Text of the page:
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Minnesota Twins Will Have to Exorcise Postseason Demons to Give Magical Season Meaning

NEW YORK, NEW YORK - OCTOBER 04: Nelson Cruz #23 of the Minnesota Twins reacts after striking out against the New York Yankees during the seventh inning in game one of the American League Division Series at Yankee Stadium on October 04, 2019 in New York City. (Photo by Elsa/Getty Images)
Divisional Series - Minnesota Twins v New York Yankees - Game One | Elsa/Getty Images

Aw, jeez, here we go again.

It's a Fargo-esque thought Minnesota Twins fans are undoubtedly harboring as they go into Game 2 of the American League Division Series (5:07 p.m. ET, FS1). After all, there are three certainties in baseball at this point: a home run, a strikeout, and a Twins loss in the postseason.

Entering Saturday's game, the Twins have lost 14 consecutive postseason contests, a streak that dates back to 2004. A 10-4 defeat in Game 1 on Friday night set a new MLB record that no one wants to beat.

Some feel the Twins should be complacent with mere playoff visits. After all, the relatively small-budget team is just over a decade removed from contraction/relocation discussions. But, since their Metrodome days, the Twins have proven themselves to be a pesky little small-timer. They took home the World Series in 1987 and 1991 and have continued to make sporadic playoff appearances since.

Plenty of renowned baseball names have passed through the Twin cities. Johan Santana, Kirby Puckette, Joe Mauer, and Justin Morneau have given rise to new diamond heroes like Miguel Sano, Max Kepler, Eddie Rosario, and Jose Berrios. This latter grouping guided the Twins to an unthinkable 101 wins this season, reaching triple digits for the first time since a 1965 World Series run.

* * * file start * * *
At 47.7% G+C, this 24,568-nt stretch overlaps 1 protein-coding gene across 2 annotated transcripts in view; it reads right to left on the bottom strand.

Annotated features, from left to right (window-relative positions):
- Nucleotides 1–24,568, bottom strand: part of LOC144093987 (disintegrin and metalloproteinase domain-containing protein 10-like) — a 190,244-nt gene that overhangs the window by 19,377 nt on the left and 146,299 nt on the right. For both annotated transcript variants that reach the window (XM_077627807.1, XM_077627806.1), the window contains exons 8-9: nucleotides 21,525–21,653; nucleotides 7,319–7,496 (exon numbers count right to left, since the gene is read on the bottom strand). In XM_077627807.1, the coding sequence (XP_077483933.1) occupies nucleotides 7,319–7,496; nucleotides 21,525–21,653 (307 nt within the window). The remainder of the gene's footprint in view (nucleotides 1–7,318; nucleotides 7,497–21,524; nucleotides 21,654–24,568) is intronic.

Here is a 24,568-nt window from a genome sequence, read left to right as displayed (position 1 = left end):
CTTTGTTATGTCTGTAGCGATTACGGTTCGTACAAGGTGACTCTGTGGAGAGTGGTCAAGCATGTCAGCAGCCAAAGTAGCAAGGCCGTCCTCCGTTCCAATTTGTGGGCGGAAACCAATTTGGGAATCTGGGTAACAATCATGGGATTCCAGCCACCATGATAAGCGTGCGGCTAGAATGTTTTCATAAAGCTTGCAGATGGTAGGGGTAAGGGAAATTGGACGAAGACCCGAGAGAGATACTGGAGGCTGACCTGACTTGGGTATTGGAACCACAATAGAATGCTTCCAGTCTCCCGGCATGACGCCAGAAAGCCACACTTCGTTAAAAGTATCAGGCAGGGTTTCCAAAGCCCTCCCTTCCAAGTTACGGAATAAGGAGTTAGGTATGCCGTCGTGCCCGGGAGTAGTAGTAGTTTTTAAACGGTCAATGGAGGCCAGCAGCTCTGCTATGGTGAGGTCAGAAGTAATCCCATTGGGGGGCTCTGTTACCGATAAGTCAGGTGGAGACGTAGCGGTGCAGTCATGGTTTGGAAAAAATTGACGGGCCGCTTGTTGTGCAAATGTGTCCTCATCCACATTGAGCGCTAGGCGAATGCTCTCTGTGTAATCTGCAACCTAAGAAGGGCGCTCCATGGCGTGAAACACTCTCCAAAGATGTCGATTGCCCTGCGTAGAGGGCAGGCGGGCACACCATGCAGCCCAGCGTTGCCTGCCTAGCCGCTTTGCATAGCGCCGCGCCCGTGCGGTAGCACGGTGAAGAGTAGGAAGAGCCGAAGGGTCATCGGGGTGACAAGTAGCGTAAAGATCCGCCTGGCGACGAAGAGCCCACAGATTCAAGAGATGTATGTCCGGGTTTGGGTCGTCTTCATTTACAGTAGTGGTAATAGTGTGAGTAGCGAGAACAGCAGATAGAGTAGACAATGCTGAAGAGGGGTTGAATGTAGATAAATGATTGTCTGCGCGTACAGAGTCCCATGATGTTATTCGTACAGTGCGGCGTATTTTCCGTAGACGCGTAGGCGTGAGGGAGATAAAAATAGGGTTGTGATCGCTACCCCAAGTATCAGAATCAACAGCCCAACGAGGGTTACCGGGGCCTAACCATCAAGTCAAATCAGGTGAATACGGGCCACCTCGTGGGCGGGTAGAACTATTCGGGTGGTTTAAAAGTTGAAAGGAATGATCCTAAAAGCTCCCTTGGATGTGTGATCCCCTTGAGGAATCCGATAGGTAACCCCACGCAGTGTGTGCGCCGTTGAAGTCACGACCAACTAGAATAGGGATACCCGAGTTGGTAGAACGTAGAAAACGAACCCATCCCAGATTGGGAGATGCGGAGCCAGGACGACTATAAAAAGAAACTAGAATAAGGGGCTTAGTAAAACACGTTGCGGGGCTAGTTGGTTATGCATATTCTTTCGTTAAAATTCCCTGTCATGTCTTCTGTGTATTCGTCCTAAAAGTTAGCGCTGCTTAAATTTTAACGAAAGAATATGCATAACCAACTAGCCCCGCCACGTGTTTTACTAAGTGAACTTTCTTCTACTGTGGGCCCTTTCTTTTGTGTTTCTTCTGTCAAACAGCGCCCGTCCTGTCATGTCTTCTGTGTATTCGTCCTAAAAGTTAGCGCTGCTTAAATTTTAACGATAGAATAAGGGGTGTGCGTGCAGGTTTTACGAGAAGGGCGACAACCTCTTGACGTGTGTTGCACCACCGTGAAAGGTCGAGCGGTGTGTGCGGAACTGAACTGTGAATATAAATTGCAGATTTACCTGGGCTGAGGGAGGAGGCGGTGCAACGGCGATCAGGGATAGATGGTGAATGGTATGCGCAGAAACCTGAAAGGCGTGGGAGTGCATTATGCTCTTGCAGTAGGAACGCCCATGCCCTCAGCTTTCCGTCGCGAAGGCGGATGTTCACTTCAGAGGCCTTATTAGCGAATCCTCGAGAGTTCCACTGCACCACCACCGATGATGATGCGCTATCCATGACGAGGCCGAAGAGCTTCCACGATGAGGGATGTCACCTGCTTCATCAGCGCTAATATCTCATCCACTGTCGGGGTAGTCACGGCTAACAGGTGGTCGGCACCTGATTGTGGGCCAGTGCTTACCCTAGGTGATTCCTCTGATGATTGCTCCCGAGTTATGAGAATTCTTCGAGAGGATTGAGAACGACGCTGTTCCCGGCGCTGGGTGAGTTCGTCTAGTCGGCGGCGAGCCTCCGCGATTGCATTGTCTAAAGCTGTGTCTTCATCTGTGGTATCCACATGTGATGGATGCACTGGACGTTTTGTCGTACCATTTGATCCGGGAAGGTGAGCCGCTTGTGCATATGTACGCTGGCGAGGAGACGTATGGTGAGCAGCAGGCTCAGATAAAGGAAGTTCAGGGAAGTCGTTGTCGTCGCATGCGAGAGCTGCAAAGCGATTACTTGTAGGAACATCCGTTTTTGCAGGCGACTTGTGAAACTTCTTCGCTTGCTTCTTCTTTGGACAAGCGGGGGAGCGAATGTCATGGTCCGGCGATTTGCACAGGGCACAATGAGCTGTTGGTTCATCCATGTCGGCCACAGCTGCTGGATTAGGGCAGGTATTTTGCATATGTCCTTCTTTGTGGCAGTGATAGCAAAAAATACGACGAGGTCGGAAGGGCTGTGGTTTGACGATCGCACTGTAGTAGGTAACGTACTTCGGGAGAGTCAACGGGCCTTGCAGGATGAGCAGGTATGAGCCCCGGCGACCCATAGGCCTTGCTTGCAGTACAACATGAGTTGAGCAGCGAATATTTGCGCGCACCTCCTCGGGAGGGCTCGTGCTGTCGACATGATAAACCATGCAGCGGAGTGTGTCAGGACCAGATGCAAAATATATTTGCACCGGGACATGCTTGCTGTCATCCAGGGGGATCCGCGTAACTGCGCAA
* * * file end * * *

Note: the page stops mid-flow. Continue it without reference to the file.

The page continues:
On paper, that's plenty to be proud of. The century mark in victories is often reserved for the penthouse dwellers from the Bronx, Los Angeles, and Houston. But the Twins know they're capable of more. For them, it's all about playing to the potential they know they have, eschewing the low-budget moniker for one of playoff stability.

“The last time we played these guys was a few months ago and maybe some of the pitches that they would have swung at then, they’re not swinging at now,” Twins catcher Mitch Garver said, per Jerry Beach of Forbes. “Or some of the pitches they missed last time, they’re not missing now. I think that’s just postseason baseball. The game’s elevated a little bit.”

The rich Yankees, in the midst of the closest thing they'll have to a Cinderella run with the countless injuries they've endured, have been particularly cruel to the Twins in this run. All but three of their 14 defeats have come at New York's hands, including a single-game wild card heartbreaker in 2017. Making matters all the more painful is the fact the Twins have scored first in all but one of those games.

Sure, King David took down Goliath, and the Twins have done so with many big-name teams this season (they own winning records against fellow playoff squads from Houston and Tampa Bay, for example). But David kept it going with a long, healthy reign. It's great to see the little guy win one, but the "one" has to come on a much bigger stage. This is Minnesota's time to get that one.